And as Scott Dance and Amudalat Ajasa of The Washington Post’s Capital Weather Gang noted, being outside the cone doesn’t necessarily mean you’re outside the danger zone. Generally speaking, there’s about a 60 to 70 percent chance the storm will remain in the cone, “meaning in about one out of three cases, the storm will move outside of the cone.”

Some reports have noted that neighboring counties ordered evacuations earlier, and that’s true. But those neighboring counties, including Charlotte and Sarasota, are to the north and northwest, respectively. So they were more in the cone.

Another issue raised by the Times report and by others is Lee County’s own evacuation planning documents, which call for evacuations based on storm surges. The 2018 plan states that the entire coast — known as Zone A — should be evacuated if there is as little as a 10 percent chance of a six-foot storm surge. It also calls for evacuation if there is a 40 percent chance of a four-foot storm surge.

As of 11 p.m. Sunday, the National Weather Service warned of a potential storm surge of between 4 and 7 feet along the coast from Englewood to Bonita Beach — covering the entirety of Lee County’s coast. (The Times pointed to more granular forecasting that said Fort Myers Beach, specifically, stood a 40 percent chance of a six-foot-storm surge at the time.)

By 5 p.m. Monday, the National Hurricane Center included Fort Myers alongside Tampa as facing the highest risk of a “life-threatening storm surge.” It said a six-foot storm surge was likely for Fort Myers Beach. The following morning, Lee County officials announced a partial evacuation order but emphasized that it was limited, with the evacuations increasing and the warnings becoming more urgent as the day progressed.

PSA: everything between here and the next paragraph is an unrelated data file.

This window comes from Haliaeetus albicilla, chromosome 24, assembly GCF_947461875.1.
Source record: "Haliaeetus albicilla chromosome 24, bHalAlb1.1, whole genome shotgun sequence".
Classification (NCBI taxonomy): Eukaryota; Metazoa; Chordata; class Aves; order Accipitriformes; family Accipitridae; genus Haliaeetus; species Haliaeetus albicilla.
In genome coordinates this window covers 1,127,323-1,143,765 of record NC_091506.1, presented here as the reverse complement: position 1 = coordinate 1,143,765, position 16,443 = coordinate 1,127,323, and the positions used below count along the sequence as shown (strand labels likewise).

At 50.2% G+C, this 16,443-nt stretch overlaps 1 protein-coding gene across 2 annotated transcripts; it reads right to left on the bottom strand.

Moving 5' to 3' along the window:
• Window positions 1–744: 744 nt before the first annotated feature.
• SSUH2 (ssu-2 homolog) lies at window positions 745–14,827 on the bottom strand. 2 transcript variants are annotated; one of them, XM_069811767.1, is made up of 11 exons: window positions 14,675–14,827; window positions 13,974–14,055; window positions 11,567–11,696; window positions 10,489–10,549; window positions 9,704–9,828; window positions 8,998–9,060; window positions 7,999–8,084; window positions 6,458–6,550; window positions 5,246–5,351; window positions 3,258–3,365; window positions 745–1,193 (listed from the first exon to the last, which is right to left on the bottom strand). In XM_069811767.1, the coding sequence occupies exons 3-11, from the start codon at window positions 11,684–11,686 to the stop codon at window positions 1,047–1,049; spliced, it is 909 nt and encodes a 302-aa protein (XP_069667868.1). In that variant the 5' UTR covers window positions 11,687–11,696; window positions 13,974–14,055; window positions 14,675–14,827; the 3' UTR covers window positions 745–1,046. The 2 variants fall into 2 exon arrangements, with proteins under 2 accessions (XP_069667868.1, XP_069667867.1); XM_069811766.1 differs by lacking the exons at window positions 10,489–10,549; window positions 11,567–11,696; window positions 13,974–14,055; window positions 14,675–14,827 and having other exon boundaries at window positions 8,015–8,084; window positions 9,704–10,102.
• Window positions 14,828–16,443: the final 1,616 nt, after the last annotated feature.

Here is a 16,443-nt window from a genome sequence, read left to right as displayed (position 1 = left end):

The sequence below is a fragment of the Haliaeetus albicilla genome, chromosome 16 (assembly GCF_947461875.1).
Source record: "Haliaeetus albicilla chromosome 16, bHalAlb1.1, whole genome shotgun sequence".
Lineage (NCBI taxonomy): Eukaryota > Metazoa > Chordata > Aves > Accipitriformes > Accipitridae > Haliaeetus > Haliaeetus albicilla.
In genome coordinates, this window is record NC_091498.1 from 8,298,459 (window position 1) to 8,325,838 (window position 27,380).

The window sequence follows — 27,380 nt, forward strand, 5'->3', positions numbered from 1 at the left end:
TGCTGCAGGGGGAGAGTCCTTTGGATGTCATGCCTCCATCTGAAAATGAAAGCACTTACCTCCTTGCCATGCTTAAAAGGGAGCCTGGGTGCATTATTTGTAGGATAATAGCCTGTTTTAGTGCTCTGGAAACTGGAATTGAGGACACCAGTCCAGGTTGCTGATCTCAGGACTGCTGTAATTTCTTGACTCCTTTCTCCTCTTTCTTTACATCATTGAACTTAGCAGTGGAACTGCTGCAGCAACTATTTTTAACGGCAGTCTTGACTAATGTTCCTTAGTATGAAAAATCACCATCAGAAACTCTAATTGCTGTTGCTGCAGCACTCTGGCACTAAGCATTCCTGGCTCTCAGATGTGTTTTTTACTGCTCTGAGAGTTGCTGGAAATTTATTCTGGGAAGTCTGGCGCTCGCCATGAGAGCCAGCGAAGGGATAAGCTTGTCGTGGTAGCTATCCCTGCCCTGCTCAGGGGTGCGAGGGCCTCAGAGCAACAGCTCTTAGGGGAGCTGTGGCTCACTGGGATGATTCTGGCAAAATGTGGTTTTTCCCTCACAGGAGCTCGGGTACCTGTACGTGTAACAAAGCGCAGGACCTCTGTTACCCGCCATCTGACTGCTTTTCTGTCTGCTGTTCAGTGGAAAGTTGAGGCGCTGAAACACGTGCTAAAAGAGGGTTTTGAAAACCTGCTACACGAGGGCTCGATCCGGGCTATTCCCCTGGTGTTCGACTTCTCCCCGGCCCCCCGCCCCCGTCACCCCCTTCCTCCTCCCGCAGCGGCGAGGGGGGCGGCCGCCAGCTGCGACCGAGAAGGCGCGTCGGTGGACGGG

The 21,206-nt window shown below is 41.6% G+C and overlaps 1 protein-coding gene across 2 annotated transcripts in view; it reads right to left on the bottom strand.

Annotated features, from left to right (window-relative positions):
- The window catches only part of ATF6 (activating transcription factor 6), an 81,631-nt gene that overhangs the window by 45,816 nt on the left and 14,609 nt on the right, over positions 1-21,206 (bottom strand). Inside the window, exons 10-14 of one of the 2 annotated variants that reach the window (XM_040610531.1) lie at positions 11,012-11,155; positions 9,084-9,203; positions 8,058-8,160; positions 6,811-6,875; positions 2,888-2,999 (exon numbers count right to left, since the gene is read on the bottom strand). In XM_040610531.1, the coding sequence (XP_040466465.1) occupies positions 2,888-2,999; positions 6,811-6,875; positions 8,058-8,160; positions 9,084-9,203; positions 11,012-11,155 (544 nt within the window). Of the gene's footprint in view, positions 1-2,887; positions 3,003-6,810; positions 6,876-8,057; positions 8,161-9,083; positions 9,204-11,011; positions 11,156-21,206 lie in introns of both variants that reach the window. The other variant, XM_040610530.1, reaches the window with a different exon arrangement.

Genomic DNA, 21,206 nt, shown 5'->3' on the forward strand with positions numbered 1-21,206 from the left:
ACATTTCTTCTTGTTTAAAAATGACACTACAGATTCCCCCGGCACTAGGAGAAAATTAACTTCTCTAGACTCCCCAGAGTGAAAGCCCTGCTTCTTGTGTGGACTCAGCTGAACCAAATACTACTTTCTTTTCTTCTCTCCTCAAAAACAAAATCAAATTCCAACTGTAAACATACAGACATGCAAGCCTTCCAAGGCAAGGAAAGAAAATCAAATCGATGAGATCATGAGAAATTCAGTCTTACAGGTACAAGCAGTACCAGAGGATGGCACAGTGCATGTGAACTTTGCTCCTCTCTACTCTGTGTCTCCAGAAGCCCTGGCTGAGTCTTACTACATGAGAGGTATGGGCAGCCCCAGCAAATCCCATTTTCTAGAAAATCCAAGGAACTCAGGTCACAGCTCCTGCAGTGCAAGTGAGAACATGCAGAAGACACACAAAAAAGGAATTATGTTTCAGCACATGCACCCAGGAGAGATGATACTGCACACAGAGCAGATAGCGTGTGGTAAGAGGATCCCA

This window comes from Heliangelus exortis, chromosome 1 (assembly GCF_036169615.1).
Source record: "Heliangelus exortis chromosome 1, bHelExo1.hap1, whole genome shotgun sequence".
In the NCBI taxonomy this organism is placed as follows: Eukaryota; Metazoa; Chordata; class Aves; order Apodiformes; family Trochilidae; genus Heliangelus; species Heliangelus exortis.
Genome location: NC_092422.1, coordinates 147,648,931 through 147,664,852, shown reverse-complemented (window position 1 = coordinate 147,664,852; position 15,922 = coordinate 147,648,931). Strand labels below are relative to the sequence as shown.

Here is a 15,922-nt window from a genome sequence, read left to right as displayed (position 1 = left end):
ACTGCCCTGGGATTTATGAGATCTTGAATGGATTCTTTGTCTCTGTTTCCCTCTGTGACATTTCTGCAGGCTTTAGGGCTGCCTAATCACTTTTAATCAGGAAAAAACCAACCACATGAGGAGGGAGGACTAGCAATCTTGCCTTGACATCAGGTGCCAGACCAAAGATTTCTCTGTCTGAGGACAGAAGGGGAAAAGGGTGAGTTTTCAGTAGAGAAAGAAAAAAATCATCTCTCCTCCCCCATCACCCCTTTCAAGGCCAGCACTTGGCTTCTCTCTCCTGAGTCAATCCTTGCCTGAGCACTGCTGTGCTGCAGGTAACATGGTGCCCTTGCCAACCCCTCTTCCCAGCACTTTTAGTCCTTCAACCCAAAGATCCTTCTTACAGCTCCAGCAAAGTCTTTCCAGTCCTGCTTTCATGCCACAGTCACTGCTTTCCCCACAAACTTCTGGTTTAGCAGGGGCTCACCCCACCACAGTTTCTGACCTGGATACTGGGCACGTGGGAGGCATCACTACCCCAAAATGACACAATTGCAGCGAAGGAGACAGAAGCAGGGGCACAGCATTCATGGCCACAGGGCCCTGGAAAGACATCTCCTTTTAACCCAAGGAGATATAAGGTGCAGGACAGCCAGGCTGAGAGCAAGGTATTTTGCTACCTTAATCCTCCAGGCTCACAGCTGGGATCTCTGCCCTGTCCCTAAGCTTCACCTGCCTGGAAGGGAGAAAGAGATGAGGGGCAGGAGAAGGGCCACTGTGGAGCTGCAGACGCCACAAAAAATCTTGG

But while the warnings increased Sunday and into late Monday, the Capital Weather Gang also notes that Lee County wasn’t included in the National Hurricane Center’s own hurricane warning until Tuesday morning — around the time evacuations were ordered:

That said, the Hurricane Center’s archive of Ian forecasts shows that, as its predictions of the storm’s path shifted, meteorologists did not begin to emphasize risks to the area around the eventual landfall point until about a day in advance.
It wasn’t until Tuesday morning, while Ian was passing over western Cuba, that the Hurricane Center extended a hurricane warning southward to cover the stretch of southwestern Florida coastline that would soon be devastated. Even then, the centerline for the predicted storm track passed through Tampa and wasn’t over Fort Myers until 11 p.m. that night.

At least one high-ranking official on Sunday wasn’t quite so eager to defend the decision in Lee County. Sen. Rick Scott (R-Fla.), a former governor of the state, was asked repeatedly about it on CNN, and he repeatedly suggested the timing of the decision should be looked into.

“I think it’s something we have to look at to see why did it happen, because what you have to look at is how fast — even if you do it, how fast can you get people out of some of these places, because just the road structure and things like that?” Scott said.

The situation carries echoes of another one we wrote about last week, when officials in 1935 dithered on evacuating World War I veterans from work camps in south Florida ahead of what became known as the Labor Day Hurricane. The officials wanted to wait until they were sure the Florida Keys would be hit by the storm. Ultimately, the evacuation orders came too late, and an estimated 260 of them died, alongside more than 100 others. Franklin D. Roosevelt’s administration sought to constrain the fallout and was largely successful.

Nearly 90 years later, similar questions about the timing of evacuations — along with our ability to forecast hurricanes and contextualize those forecasts — are as valid as ever.